If there were enough room in the title box, I would have named this post "My Adventures with Vegan Girl and Meat Man: A Flexitarian Mom's Guide to Avert Insanity." You see, my family is, shall we say, diverse in the diet department. On the one hand, we've got my daughter (Vegan Girl) who literally throws up if she even thinks about consuming meat or dairy. On the other hand, we have my husband (Meat Man) who thinks that if they could find a way to make vegetables and bread out of meat, that would be spiffy. And he's not changing. Then there's me who's kind of Switzerland in this whole affair. I make a lot of vegan dietary choices but will occasionally eat meat or cheese. So my task was trying to get these folks to a) eat together occasionally and b) eat as healthy a diet as possible given their loyalty to their personal dietary choices. On a budget. No small feat.
For my teenager, "healthy" means keeping some weight on her tiny frame. For my husband, it's about keeping his arteries from locking up like I-94 at 5pm on a Friday. For me, it's staying strong and keeping the middle age spread at bay (that's getting easier the more vegan choices I make).
After a few months of really struggling to make sense of it all, I started to do what I call "modular cooking." I make a vegan meal and put it on serving plates for my daughter and myself and then I add pre-cooked meat and/or cheese to the remainder for my husband. Why does this work for our family? First, my daughter can rest assured that her food hasn't come in contact with animal products in any way. Second, it limits the amount of meat my husband eats and guarantees that he is getting a large variety of veggies, fruits, and grains. Third, I don't have to "cook two meals" each night. On Sundays I cook up small amounts of meat for the week and place it in plastic bags in the fridge and freezer (at the same time, I deep fry some tofu to add to meals for my teen. Adds a few calories!) As I'm planning the meals for the week, I select vegan recipes that are nutritionally complete and plan to add a small amount of the type of meat I think my husband would enjoy with that entrée. It has literally cut his meat consumption at dinner in half and he still enjoys the meals very much. Now, I can't stop him from going through the Burger King drive through, but hey...I'm doing my part to support his dietary health.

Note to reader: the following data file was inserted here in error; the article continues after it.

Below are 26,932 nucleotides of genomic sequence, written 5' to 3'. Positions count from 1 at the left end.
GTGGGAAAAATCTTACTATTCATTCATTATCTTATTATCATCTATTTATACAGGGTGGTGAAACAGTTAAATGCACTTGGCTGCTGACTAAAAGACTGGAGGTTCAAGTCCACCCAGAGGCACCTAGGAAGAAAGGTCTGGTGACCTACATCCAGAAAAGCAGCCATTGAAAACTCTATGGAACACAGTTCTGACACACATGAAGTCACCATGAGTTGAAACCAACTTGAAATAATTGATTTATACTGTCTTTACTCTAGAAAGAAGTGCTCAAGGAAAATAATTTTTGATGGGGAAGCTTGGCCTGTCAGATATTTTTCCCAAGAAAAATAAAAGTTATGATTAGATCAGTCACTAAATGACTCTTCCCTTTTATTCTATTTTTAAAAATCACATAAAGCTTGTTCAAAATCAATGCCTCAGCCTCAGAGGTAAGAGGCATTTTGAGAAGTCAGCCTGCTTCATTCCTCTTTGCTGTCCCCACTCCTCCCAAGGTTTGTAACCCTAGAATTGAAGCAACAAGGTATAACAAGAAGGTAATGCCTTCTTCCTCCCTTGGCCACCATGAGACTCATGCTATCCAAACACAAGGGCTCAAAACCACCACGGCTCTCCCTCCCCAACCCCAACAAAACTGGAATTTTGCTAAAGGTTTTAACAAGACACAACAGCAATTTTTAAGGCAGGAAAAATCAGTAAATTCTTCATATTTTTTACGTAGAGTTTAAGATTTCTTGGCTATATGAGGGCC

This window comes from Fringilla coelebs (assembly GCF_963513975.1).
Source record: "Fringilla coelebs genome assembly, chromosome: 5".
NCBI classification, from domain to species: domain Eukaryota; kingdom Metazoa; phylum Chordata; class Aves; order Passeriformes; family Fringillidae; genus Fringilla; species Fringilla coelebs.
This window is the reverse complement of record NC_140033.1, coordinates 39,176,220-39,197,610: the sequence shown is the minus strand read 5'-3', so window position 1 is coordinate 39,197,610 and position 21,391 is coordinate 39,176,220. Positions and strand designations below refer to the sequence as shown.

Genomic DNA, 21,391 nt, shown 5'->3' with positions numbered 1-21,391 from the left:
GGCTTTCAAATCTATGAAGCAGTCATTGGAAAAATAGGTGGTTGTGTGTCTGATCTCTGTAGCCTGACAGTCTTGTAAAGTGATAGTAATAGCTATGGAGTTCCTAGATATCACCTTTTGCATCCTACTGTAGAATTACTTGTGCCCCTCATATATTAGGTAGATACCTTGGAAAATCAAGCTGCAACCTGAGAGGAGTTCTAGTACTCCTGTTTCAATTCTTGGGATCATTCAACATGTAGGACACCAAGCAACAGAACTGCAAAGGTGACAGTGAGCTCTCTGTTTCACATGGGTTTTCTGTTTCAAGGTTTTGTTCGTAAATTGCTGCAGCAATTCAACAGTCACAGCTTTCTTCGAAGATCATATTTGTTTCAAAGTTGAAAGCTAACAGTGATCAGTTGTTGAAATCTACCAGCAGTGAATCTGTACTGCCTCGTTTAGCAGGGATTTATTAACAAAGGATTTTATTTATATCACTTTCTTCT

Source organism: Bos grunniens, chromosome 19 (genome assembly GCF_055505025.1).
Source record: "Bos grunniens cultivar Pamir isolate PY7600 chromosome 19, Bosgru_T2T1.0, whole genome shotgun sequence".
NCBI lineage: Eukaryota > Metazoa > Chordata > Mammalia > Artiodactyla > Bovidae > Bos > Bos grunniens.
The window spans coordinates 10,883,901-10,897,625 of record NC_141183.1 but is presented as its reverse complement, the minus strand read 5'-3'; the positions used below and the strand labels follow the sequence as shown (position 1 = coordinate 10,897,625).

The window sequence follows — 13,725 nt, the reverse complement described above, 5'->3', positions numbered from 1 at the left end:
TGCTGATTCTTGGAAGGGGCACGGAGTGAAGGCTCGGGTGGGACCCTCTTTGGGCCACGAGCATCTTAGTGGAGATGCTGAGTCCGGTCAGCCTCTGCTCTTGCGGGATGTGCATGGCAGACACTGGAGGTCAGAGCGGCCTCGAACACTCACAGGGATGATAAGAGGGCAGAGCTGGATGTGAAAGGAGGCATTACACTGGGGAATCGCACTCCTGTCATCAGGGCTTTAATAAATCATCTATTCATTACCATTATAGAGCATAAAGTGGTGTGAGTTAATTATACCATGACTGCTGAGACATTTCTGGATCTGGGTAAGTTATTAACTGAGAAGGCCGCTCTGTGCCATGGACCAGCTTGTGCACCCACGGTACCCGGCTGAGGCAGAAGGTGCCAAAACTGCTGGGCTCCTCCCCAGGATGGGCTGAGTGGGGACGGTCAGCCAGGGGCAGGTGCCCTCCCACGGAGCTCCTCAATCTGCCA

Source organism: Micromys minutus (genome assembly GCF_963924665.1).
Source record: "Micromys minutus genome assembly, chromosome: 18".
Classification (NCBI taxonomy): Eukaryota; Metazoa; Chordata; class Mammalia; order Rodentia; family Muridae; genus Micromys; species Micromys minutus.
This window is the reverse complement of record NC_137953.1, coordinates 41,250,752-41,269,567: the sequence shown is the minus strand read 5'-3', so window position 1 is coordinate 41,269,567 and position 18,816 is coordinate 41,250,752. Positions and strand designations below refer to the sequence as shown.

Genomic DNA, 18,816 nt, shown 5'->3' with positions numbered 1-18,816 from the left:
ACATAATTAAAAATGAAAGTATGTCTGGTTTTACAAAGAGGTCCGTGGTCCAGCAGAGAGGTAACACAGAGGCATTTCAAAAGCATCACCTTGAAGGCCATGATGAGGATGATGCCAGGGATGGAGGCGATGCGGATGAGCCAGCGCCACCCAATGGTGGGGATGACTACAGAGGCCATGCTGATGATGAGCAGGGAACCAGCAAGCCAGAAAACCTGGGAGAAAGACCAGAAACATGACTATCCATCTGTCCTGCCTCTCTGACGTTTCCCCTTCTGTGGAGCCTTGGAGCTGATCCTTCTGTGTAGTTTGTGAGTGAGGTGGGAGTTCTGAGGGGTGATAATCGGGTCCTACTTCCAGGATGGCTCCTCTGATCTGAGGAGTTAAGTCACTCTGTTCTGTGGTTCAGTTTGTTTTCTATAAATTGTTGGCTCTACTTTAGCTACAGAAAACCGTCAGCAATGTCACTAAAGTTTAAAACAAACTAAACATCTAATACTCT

Here's a yummy recipe I make for my family in "modular" fashion:
Modular Vegetable Curry
You Will Need:
- 1 cup uncooked dried green peas (split peas)
- 1 medium zucchini
- 1 handful baby carrots, julienned
- 2 ¾ cup of water
- 2 veg bouillon cubes
- 1 Tbs. curry powder
- 1 Tbs. oil (I like peanut oil)
- 1 ½ cups yellow onions, chopped
- 1 Tsp. minced garlic or to taste
- 2 cups frozen broccoli or cauliflower
- 1 can unsweetened coconut milk
- 2 cups chopped fresh tomatoes or 1 can diced tomatoes
- ½ cup frozen or fresh peas
- 1/8 tsp. cayenne pepper or to taste
- Cooked basmati or brown rice
For Your Carnivore: ½ cup cooked diced chicken or pork
- Rinse and pick over peas
- Wash and slice carrots lengthwise into sticks
- Wash and cut zucchini into ¼ inch slices
- Combine water, bouillon & curry powder in saucepan and bring to boil.
- Add dried peas and simmer for 15 minutes
- Heat oil in skillet over medium heat and add onions and carrots, cooking 7 minutes or so
- Add cooked onions and carrots to the split pea mixture
- Stir in cauliflower or broccoli, zucchini, cayenne, coconut milk and a dash of salt, simmering another 20 minutes or until peas are done
- Stir in frozen or fresh green peas and tomatoes and heat through before serving over hot rice
After plating veg portions of the meal, add ½ cup of cooked diced chicken or pork to a serving of curry stew and heat through for your carnivore. Serve over rice.
Makes: 2 meals for 3 or 1 meal for 5-6 people